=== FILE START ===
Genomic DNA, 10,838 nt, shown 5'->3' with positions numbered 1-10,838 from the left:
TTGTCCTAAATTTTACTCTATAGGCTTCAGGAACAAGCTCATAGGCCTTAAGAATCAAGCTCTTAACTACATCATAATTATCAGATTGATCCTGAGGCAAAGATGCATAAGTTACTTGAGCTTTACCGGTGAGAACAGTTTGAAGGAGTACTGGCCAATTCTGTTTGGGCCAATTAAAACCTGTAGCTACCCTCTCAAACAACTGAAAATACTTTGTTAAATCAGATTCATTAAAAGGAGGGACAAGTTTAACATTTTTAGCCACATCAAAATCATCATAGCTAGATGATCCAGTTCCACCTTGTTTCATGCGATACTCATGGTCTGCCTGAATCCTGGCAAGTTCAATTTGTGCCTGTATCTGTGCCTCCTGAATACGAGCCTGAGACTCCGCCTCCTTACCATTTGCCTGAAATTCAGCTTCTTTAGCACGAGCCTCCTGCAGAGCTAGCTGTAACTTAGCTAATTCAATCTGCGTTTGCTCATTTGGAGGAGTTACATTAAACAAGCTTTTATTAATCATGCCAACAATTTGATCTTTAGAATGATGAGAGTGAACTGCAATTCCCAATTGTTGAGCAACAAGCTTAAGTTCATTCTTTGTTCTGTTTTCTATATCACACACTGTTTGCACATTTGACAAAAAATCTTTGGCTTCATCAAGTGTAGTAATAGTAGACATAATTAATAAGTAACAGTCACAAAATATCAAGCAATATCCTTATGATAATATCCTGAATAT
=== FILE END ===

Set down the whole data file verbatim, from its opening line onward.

Genomic DNA, 10,838 nt, shown 5'->3' with positions numbered 1-10,838 from the left:
TTGTCCTAAATTTTACTCTATAGGCTTCAGGAACAAGCTCATAGGCCTTAAGAATCAAGCTCTTAACTACATCATAATTATCAGATTGATCCTGAGGCAAAGATGCATAAGTTACTTGAGCTTTACCGGTGAGAACAGTTTGAAGGAGTACTGGCCAATTCTGTTTGGGCCAATTAAAACCTGTAGCTACCCTCTCAAACAACTGAAAATACTTTGTTAAATCAGATTCATTAAAAGGAGGGACAAGTTTAACATTTTTAGCCACATCAAAATCATCATAGCTAGATGATCCAGTTCCACCTTGTTTCATGCGATACTCATGGTCTGCCTGAATCCTGGCAAGTTCAATTTGTGCCTGTATCTGTGCCTCCTGAATACGAGCCTGAGACTCCGCCTCCTTACCATTTGCCTGAAATTCAGCTTCTTTAGCACGAGCCTCCTGCAGAGCTAGCTGTAACTTAGCTAATTCAATCTGCGTTTGCTCATTTGGAGGAGTTACATTAAACAAGCTTTTATTAATCATGCCAACAATTTGATCTTTAGAATGATGAGAGTGAACTGCAATTCCCAATTGTTGAGCAACAAGCTTAAGTTCATTCTTTGTTCTGTTTTCTATATCACACACTGTTTGCACATTTGACAAAAAATCTTTGGCTTCATCAAGTGTAGTAATAGTAGACATAATTAATAAGTAACAGTCACAAAATATCAAGCAATATCCTTATGATAATATCCTGAATAT